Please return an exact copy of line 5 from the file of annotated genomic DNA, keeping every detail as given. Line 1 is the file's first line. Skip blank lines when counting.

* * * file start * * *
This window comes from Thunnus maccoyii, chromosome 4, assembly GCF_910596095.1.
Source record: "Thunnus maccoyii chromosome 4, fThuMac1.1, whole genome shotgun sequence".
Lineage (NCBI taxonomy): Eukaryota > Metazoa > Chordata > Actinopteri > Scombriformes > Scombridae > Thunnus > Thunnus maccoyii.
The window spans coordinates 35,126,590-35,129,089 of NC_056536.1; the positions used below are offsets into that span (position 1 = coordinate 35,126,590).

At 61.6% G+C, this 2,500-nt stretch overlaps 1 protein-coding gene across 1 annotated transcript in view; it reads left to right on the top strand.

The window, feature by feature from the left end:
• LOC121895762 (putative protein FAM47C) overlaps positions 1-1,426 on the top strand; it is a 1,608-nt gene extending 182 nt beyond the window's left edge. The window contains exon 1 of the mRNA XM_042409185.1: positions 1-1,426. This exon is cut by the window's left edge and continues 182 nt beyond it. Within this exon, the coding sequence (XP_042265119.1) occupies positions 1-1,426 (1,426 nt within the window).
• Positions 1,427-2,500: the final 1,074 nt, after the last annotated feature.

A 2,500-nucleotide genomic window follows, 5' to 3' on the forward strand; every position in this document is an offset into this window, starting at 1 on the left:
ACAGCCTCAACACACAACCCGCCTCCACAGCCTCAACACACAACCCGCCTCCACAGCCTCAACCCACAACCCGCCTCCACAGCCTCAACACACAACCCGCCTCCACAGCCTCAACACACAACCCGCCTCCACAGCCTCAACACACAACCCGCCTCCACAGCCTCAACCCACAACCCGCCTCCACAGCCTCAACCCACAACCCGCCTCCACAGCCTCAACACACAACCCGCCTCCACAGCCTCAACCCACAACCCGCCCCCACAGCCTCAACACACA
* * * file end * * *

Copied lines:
At 61.6% G+C, this 2,500-nt stretch overlaps 1 protein-coding gene across 1 annotated transcript in view; it reads left to right on the top strand.